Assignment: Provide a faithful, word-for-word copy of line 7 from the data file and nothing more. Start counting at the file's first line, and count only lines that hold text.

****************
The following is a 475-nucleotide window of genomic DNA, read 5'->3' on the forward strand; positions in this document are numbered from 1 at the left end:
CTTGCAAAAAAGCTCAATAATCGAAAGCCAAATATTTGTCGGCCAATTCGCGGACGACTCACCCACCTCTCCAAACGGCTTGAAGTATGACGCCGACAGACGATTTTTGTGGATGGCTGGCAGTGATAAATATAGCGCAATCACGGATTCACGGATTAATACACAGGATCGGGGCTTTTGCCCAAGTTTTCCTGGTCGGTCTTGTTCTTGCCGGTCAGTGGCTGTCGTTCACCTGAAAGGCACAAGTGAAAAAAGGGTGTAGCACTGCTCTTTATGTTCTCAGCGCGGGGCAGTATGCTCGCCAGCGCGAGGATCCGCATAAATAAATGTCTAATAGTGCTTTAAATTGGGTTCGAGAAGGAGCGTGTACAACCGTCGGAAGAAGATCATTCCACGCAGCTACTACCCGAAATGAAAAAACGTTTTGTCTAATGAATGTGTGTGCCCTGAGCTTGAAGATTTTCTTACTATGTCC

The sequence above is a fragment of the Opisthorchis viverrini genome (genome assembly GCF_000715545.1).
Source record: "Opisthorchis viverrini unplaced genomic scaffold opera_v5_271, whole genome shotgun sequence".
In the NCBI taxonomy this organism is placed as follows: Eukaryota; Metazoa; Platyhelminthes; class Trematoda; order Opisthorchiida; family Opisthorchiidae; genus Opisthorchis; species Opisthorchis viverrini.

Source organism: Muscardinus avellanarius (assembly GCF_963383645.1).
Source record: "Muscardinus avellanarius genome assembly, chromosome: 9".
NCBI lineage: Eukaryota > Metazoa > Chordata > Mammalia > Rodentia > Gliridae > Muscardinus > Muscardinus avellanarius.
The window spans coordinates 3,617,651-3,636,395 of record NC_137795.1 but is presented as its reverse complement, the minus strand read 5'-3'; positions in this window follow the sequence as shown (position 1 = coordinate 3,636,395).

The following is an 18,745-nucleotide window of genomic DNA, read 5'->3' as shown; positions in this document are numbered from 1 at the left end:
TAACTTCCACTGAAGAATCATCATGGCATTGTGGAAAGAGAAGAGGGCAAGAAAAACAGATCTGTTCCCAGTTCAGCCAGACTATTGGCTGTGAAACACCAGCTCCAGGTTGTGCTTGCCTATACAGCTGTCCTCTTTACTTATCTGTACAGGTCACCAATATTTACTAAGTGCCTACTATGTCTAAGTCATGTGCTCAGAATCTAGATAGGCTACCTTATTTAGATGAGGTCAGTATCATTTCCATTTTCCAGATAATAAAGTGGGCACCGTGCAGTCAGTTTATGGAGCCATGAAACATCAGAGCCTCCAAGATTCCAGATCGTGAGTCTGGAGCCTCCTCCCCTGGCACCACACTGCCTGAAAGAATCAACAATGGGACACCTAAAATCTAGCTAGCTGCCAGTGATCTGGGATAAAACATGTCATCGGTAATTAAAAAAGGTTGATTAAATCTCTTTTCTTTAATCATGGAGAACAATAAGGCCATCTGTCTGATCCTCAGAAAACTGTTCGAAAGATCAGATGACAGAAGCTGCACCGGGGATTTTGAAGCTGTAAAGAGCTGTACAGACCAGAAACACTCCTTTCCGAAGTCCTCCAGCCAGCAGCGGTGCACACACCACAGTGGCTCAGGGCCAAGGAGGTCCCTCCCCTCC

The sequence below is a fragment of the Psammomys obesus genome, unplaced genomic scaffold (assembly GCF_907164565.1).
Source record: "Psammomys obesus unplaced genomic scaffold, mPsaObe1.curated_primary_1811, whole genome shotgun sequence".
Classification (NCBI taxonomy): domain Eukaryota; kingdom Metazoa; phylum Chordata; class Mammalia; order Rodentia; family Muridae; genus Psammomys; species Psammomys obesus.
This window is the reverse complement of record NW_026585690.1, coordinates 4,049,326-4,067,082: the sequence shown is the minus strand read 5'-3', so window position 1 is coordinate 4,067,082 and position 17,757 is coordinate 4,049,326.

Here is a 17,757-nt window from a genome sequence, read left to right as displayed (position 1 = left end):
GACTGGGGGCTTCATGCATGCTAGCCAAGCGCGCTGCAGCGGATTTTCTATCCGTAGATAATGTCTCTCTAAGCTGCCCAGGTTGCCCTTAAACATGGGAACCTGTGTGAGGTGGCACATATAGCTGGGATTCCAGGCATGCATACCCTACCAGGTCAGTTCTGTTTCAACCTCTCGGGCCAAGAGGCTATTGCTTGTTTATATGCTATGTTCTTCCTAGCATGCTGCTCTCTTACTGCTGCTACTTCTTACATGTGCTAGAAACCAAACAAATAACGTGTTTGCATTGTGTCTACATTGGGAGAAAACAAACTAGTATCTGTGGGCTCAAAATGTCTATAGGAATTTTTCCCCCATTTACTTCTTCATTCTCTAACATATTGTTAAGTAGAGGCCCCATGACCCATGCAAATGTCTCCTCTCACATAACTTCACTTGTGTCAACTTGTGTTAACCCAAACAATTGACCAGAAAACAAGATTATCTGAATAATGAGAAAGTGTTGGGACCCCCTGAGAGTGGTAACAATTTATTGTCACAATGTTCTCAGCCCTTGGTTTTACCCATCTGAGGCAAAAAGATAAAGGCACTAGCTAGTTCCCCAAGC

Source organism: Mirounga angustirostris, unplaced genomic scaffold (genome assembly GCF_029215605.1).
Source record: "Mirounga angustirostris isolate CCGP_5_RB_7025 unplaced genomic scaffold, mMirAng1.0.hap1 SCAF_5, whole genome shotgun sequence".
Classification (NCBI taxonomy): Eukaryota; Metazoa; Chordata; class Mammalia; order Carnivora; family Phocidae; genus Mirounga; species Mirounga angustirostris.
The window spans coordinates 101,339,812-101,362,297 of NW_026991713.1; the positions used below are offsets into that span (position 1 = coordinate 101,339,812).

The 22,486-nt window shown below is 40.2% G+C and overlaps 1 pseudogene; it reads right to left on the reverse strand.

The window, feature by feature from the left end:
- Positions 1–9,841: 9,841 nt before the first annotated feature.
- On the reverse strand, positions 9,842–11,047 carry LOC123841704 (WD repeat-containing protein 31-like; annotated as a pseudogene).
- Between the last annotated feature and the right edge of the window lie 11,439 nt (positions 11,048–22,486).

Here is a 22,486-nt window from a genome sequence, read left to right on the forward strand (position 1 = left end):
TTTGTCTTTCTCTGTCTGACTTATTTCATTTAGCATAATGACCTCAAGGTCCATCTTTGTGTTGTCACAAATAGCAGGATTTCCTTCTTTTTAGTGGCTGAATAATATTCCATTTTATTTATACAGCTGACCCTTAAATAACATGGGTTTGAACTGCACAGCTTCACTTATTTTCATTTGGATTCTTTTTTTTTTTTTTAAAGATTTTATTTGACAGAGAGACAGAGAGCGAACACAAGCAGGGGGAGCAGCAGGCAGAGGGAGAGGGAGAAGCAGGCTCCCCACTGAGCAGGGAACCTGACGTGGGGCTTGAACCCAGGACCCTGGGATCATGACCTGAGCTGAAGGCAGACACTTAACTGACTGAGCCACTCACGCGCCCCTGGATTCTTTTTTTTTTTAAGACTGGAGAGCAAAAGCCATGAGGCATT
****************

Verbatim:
Source record: "Muscardinus avellanarius genome assembly, chromosome: 9".